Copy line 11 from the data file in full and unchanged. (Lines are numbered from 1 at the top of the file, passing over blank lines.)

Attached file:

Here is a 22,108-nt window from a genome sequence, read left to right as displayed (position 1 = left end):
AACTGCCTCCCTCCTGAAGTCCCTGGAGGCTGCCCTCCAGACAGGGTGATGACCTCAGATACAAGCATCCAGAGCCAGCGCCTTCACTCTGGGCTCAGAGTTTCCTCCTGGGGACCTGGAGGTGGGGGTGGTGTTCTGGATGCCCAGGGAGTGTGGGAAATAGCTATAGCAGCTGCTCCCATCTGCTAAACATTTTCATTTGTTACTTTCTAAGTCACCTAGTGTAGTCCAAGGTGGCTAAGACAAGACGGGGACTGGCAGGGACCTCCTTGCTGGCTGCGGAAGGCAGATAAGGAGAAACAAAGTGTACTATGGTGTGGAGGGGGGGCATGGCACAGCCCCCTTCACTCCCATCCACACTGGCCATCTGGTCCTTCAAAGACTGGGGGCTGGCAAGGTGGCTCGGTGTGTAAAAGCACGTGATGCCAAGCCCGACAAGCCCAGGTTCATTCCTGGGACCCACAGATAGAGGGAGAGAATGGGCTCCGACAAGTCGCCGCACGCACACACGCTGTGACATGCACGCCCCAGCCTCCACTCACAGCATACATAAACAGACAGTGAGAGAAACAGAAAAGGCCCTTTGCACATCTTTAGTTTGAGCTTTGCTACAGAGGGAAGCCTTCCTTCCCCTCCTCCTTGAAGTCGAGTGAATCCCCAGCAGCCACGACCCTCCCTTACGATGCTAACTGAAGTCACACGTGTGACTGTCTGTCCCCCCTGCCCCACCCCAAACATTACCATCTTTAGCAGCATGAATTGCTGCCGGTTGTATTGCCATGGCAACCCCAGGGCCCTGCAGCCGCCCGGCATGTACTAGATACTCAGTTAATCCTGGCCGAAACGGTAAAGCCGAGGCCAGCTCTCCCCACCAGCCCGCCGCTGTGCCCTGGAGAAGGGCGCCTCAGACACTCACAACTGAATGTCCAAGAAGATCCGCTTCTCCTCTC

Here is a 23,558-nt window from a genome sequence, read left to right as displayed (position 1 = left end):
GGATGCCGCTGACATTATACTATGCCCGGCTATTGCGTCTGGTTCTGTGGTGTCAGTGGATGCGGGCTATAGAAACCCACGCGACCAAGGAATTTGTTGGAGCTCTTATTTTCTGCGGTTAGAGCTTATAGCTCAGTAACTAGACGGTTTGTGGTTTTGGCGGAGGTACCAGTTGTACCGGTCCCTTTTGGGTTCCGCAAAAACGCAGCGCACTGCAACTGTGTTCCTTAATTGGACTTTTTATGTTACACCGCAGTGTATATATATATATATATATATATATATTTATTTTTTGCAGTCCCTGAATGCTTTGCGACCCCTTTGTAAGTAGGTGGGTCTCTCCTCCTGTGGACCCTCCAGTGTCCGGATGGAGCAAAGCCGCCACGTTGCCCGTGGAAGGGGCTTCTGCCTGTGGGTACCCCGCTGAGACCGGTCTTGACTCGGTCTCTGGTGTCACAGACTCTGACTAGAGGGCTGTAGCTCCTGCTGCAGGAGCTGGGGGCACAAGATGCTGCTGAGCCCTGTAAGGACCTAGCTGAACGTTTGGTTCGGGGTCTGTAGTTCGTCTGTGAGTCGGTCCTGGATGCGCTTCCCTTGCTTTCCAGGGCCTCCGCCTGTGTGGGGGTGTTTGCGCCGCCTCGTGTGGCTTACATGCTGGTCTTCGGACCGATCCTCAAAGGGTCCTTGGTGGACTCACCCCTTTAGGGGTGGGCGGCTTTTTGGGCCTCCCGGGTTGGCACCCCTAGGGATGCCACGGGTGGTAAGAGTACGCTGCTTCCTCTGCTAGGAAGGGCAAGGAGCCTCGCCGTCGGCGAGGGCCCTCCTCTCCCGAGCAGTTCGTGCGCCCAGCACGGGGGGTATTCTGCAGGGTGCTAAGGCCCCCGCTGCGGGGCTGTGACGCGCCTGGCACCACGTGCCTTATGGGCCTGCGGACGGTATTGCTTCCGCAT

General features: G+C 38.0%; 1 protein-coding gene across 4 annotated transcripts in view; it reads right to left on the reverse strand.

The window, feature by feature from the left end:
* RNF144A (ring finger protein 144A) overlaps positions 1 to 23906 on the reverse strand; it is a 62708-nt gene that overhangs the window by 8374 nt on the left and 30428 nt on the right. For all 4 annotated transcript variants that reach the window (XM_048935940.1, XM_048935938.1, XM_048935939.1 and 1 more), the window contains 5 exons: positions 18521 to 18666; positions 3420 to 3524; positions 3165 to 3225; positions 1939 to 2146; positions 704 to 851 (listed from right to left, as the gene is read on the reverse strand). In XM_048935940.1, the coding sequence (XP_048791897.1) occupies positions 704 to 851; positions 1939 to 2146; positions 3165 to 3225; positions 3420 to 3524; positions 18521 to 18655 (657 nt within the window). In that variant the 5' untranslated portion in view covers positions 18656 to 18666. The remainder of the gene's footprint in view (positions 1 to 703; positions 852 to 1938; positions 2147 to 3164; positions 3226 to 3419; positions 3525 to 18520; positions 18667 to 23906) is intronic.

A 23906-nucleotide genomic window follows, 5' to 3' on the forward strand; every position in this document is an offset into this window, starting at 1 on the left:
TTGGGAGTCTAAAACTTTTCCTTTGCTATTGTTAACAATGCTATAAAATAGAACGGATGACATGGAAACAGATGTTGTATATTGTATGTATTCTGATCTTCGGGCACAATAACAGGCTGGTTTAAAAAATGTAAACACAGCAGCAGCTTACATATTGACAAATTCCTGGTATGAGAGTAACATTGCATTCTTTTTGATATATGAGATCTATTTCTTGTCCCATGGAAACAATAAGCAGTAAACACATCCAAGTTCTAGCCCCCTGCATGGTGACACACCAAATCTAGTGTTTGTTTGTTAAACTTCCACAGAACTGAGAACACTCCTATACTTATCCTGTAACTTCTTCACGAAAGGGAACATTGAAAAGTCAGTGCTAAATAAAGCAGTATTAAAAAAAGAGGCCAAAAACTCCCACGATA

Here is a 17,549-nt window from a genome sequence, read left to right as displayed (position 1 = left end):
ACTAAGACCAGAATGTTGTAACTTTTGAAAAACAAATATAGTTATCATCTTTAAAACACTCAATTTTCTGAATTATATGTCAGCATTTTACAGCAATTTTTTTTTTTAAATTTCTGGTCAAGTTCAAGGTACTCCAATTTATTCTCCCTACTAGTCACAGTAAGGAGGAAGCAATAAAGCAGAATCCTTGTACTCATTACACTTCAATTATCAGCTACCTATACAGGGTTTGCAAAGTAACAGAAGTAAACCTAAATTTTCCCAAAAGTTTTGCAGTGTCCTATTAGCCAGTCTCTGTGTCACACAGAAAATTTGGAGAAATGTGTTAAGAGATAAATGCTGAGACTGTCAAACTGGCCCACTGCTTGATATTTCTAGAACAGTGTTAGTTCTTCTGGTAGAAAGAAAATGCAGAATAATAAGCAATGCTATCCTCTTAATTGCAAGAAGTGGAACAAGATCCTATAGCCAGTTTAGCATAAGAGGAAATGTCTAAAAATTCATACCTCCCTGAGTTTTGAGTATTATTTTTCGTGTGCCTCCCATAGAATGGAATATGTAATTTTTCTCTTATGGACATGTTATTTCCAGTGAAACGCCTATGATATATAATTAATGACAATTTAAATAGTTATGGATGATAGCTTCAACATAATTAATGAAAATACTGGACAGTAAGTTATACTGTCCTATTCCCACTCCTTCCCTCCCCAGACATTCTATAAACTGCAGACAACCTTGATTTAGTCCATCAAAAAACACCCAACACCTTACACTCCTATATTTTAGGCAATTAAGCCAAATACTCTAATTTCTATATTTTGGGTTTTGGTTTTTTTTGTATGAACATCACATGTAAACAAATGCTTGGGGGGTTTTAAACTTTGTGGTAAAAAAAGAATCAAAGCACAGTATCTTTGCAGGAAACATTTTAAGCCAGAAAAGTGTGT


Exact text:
ACTAAGACCAGAATGTTGTAACTTTTGAAAAACAAATATAGTTATCATCTTTAAAACACTCAATTTTCTGAATTATATGTCAGCATTTTACAGCAATTTTTTTTTTTAAATTTCTGGTCAAGTTCAAGGTACTCCAATTTATTCTCCCTACTAGTCACAGTAAGGAGGAAGCAATAAAGCAGAATCCTTGTACTCATTACACTTCAATTATCAGCTACCTATACAGGGTTTGCAAAGTAACAGAAGTAAACCTAAATTTTCCCAAAAGTTTTGCAGTGTCCTATTAGCCAGTCTCTGTGTCACACAGAAAATTTGGAGAAATGTGTTAAGAGATAAATGCTGAGACTGTCAAACTGGCCCACTGCTTGATATTTCTAGAACAGTGTTAGTTCTTCTGGTAGAAAGAAAATGCAGAATAATAAGCAATGCTATCCTCTTAATTGCAAGAAGTGGAACAAGATCCTATAGCCAGTTTAGCATAAGAGGAAATGTCTAAAAATTCATACCTCCCTGAGTTTTGAGTATTATTTTTCGTGTGCCTCCCATAGAATGGAATATGTAATTTTTCTCTTATGGACATGTTATTTCCAGTGAAACGCCTATGATATATAATTAATGACAATTTAAATAGTTATGGATGATAGCTTCAACATAATTAATGAAAATACTGGACAGTAAGTTATACTGTCCTATTCCCACTCCTTCCCTCCCCAGACATTCTATAAACTGCAGACAACCTTGATTTAGTCCATCAAAAAACACCCAACACCTTACACTCCTATATTTTAGGCAATTAAGCCAAATACTCTAATTTCTATATTTTGGGTTTTGGTTTTTTTTGTATGAACATCACATGTAAACAAATGCTTGGGGGGTTTTAAACTTTGTGGTAAAAAAAGAATCAAAGCACAGTATCTTTGCAGGAAACATTTTAAGCCAGAAAAGTGTGT